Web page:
science

Following closely on the decision to scrap the minister for science, there has been outrage at news that up to 1400 CSIRO employees will not have their contracts renewed.

Some context is useful to see just how awful this decision is. The first thing to understand is the exceptionally tenuous position of most early-career scientists in Australia. After finishing an undergraduate degree and honours, the next stage for those interested in expanding society’s collective knowledge is usually a doctorate.

PhD theses are extremely important to our understanding of the world. Roughly 10% of the 200 papers I cover each year at Australasian Science Magazine have PhD students as the lead author (although the work is often only published in a peer-reviewed journal after the doctorate is granted). Students make significant contributions to plenty of other work as well, but they’re not paid like it. It’s possible to live on the scholarships most doctoral students have, but not live well unless you’re very lucky with rent. Almost all PhD students are still working on their theses when the money runs out. Going into deep debt while working 60-hour weeks writing up is a sign of true commitment.

For students in many other fields, graduation usually means a degree of security in a well-paid job. Scientists, however, usually find themselves on what is sometimes called “the postdoc circuit”, needing to bring in their own funding just to get paid, let alone access research facilities. CSIRO (the Commonwealth Scientific and Industrial Research Organisation) has traditionally been something of a haven from this, with less time spent on ceaseless writing of grant applications and more chances to do long-term work. Although contracts are often short, there was an expectation most would be rolled over if the work was going well, rather than depending on the vagaries of funding bodies, which can only approve 20% of the submissions they receive.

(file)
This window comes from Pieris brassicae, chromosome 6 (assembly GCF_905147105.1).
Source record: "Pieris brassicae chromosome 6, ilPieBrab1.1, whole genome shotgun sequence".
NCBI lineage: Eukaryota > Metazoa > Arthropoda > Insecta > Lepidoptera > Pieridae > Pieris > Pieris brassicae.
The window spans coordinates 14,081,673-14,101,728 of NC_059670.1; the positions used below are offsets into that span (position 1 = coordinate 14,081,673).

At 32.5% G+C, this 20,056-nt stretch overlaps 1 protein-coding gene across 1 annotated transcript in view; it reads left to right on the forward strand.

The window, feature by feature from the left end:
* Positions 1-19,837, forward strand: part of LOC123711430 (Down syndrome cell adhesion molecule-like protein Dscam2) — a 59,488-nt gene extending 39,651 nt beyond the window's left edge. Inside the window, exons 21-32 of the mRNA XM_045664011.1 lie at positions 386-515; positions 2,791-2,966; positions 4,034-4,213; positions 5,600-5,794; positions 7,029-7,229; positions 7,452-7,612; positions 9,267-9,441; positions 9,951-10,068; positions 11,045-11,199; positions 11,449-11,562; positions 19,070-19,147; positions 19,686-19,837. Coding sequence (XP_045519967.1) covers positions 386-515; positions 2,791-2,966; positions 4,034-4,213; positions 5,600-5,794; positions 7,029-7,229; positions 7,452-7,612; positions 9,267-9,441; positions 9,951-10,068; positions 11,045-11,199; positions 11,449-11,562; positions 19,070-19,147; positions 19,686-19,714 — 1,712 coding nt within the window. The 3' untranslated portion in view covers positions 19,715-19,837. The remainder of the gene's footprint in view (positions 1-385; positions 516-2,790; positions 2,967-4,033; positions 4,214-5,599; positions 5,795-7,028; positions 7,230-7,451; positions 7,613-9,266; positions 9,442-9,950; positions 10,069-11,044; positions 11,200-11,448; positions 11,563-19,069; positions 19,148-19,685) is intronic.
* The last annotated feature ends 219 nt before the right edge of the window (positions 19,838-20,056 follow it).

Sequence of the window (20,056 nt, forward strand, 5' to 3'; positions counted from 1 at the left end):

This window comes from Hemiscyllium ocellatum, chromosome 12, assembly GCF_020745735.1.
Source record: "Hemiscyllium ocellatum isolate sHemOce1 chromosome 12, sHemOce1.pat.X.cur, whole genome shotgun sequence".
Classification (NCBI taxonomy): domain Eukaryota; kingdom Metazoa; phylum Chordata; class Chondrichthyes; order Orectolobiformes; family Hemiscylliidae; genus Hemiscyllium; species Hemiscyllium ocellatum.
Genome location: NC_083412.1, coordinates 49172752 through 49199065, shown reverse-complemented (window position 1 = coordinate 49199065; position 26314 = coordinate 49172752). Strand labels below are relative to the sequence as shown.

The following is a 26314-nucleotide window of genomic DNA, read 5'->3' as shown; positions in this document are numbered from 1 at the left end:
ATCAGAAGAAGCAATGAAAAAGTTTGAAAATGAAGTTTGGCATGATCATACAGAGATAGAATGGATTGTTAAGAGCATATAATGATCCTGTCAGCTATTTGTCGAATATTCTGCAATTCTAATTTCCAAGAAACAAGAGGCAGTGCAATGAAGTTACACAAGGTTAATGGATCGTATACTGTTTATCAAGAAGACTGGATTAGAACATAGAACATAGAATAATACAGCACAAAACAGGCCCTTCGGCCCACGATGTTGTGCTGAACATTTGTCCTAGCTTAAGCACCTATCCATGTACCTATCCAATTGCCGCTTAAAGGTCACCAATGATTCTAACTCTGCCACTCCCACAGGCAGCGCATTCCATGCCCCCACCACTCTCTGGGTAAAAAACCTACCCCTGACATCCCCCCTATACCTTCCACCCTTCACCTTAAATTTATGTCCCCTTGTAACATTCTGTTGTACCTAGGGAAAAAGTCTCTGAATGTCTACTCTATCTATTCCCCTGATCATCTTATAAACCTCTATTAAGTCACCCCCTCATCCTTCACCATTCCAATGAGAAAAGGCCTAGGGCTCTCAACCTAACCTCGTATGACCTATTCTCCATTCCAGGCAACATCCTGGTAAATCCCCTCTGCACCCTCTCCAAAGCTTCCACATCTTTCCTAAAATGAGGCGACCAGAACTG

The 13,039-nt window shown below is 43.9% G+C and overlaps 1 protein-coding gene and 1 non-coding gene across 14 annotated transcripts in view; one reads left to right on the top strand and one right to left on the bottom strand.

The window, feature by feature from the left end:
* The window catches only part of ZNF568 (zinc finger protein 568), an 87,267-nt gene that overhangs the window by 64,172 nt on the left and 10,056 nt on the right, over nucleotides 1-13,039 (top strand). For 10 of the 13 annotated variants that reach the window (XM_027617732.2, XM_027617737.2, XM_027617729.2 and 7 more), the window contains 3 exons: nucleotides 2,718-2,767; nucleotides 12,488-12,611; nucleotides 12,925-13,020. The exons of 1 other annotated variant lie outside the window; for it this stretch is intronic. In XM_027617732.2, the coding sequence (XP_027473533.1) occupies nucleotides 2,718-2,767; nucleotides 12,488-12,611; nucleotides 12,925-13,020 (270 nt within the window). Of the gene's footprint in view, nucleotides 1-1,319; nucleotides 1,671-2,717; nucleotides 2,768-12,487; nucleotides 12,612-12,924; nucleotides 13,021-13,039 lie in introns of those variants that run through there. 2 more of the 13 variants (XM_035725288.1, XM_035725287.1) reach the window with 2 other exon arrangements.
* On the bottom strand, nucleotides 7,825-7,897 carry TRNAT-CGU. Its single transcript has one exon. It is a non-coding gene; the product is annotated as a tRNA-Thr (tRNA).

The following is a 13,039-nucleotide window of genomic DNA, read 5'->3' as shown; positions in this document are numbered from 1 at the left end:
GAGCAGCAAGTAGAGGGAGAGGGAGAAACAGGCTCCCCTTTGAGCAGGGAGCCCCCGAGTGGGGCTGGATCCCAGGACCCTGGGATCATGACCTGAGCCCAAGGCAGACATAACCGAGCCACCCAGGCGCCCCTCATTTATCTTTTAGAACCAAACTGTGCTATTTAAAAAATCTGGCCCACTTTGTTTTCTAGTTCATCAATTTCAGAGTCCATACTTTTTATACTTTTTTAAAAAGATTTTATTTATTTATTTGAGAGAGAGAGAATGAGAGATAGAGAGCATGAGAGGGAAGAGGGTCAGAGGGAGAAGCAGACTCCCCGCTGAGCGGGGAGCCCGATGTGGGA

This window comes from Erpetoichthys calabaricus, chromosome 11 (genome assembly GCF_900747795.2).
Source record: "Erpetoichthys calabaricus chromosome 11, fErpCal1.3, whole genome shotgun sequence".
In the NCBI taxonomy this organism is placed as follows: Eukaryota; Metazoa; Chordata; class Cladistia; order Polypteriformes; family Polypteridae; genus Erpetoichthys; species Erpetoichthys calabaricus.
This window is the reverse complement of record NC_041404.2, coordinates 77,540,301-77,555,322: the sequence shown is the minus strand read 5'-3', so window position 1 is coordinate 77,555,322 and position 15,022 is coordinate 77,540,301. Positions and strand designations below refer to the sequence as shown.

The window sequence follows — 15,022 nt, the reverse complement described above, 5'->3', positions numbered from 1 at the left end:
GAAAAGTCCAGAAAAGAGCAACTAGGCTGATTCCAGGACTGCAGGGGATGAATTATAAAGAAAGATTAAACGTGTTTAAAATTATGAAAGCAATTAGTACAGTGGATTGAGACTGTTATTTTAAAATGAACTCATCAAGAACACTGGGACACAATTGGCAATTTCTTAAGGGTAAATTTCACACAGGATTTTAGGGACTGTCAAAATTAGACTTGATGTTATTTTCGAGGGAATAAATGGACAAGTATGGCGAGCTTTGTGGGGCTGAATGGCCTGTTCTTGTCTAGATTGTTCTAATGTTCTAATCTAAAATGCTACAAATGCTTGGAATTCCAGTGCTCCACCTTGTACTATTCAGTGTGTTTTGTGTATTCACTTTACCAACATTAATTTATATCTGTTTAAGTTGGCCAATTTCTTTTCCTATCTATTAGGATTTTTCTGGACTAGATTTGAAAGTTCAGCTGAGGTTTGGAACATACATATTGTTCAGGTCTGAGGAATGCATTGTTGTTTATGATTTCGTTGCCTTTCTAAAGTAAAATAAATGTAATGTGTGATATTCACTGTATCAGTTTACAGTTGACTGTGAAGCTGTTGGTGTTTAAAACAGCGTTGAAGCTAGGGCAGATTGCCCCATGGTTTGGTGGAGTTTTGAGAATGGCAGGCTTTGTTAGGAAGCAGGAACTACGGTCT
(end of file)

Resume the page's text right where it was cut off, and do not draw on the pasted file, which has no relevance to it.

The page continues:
The hundreds of CSIRO scientists about to find themselves out on the street are not, in most cases, on temporary contracts because they are no good, but because that is how science works here. Many will be partway through a project when their positions unexpectedly end. Without a chance to finish, their work may never be published, wasting the money taxpayers have invested and blighting their chances of getting a position somewhere else.

One of Australia’s most-awarded scientists published a paper recently offering hope for remedying a particularly tricky problem researchers have been fighting for more than 60 years. He told me in confidence he had run out of money to pay the researcher who had done most of the work and was “paying him out of my own pocket”. Unless senior CSIRO figures are similarly generous, the losses will be incalculable. Some institutions are experimenting with crowdfunding, but this is only an option for particularly cheap projects on popular topics.

Not every project will prove as economically important as the work that led to wi-fi, or saved the racing industry, but the collective value of everything being done at CSIRO to Australia will prove vast, even if one ignores the projects that are precious in ways no monetary value can capture.

“Don’t worry,” the Coalition will assure us. “Progress won’t halt. If research is important enough it will be done overseas.” Leaving aside the moral bankruptcy of a nation riding high on the resources boom expecting poorer nations to solve the great problems of the world, this does not consider the fact that many of the topics CSIRO tackles will be ignored elsewhere, because they are unique to Australia.

If Australians didn’t find a solution to the rabbit plague that was pushing our agricultural industries to the edge, no one else was going to do it, just as no one else will work out how to stop cane toads. If CSIRO and the universities it works with don’t figure out what the impact of global warming will be on water flows in the Murray-Darling Basin, we can’t expect American or European institutions to take up the slack. If CSIRO does not keep watch against new infectious diseases, or discover the best time to conduct fuel reduction burns under Australian conditions, or find a way to detect mineral deposits under the unusually thick layer of surface materials that covers this ancient continent, no one else will.

It is for these reasons CSIRO exists. A large portion of these problems are about to go unsolved.

*Disclosure: Stephen Luntz has worked for the Greens on electoral matters